There are four fundamental parts to a language – reading, writing, listening, and speaking. Reading and listening are input – you read for comprehension, you write for comprehension. Writing and speaking are output – you are putting out information to other people for them to read or heard and understand.

Just like input, output is key to learning the language – although this is relatively difficult because it’s hard to know where to start. Even the most basic sentences can become confusing. But as they say – “practice makes perfect,” and this is definitely true when it comes to output.

Even though babies go through a lot of input, they don’t learn the language in just this way. There are people all around them teaching them words and phrases, and they spend their entire life learning their dialect. Most importantly they attempt to speak as they get older, and even though it’s not perfect, they learn. Learning a language as an adult is a tad bit different.


Blog Is Now Working

Sunday, January 15th, 2012

So it took a while thanks to my wonderful net admin to get the forums and blog up and running, but they’re here and I will be moving certain posts from the former blog back here. Some posts were transformed in to guide posts on the main site. It will take some time before things get moving again due to the fact that I need to make the theme for the blog because using defaults is lame. In the mean time, if you want to read the posts on the old blog it’s still live on Click here.

The blog now will generally cover Japanese and Japan in general, like reviews on games, books, manga, as well as happenings in Japan. So stay tuned. ;)

Books You Must Have For Studying Kanji and Kana

Friday, January 13th, 2012

Over several years I have accumulated almost a library of books in the study of the Japanese language. Some of them were quick one-time reads, others were garbage, and the rest (a large portion) I read on a near-regular basis. A majority of these books are extraordinarily helpful for English speakers learning the Japanese language because they explain things in deep detail in a way you would rarely find on the internet or in a classroom.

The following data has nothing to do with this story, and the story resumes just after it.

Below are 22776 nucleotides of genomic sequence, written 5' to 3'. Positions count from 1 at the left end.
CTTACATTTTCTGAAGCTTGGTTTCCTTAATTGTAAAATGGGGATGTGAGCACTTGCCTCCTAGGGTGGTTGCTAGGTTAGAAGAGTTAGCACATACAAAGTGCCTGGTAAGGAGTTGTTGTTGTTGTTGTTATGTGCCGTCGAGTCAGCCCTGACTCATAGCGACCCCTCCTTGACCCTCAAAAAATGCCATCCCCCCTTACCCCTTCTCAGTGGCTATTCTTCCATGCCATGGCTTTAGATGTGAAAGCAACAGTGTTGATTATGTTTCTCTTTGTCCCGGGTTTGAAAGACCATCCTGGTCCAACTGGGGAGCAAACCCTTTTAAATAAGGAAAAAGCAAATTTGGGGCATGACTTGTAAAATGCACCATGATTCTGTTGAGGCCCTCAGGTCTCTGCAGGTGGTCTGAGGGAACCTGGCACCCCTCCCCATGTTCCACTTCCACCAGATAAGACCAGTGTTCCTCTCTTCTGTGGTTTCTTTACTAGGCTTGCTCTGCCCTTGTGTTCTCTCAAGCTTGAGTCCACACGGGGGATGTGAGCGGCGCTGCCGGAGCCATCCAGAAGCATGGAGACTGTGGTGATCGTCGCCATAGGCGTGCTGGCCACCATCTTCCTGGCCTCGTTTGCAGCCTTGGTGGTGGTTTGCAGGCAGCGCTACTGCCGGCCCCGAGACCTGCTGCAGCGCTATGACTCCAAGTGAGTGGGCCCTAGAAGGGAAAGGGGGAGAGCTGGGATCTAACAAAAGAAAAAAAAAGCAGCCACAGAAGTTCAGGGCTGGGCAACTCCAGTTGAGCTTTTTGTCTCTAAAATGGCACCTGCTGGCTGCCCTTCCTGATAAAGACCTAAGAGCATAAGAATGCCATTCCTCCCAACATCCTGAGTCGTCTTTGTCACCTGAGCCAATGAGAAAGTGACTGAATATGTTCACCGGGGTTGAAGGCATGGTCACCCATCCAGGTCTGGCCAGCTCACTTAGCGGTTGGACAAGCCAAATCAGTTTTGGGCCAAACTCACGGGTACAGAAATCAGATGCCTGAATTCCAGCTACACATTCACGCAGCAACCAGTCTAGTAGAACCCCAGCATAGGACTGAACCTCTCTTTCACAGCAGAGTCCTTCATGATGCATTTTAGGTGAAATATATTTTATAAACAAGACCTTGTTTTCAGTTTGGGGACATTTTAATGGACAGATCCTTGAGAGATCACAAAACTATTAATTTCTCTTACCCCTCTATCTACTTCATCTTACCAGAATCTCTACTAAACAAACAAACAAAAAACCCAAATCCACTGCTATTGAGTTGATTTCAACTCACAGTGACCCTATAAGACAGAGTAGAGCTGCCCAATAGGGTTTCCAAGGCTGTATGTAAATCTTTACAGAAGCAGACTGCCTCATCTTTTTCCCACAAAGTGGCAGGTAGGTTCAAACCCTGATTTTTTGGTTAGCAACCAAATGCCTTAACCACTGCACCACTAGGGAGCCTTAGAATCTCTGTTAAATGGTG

A majority of my books are Kanji dictionaries while others actually teach things such as radicals and distinguishing between look-alike characters. I could easily say that without these books I wouldn’t have learned anywhere near as much as I have, and I feel that they will help somebody. I have linked to Amazon (some are on, which you have to separately register for) if you’re interested in purchasing (I’m not selling these books so profits go to either Amazon or a direct seller).


Historical Japanese Writing

Wednesday, January 11th, 2012

The Japanese language has certainly come a long way, as we saw in Origins of Kana and Kanji. The phonetic system has underwent changes, as people became lazier and lazier in speech. At the same time, its writing system (which had already been developing for hundreds of years, not to mention the countless before it for the development of Kanji itself), up to its present form to make up for these phonetic changes. The modern form we see today is as recent as World War II. That’s incredible, to think that Japanese was so different just over a hundred years ago.

But because these changes are so recent, there are still materials out there that are written in an older style of Japanese that is no longer used today except by a few people. This post aims to explain some of the changes that occurred over the years and what old Japanese writing resembled.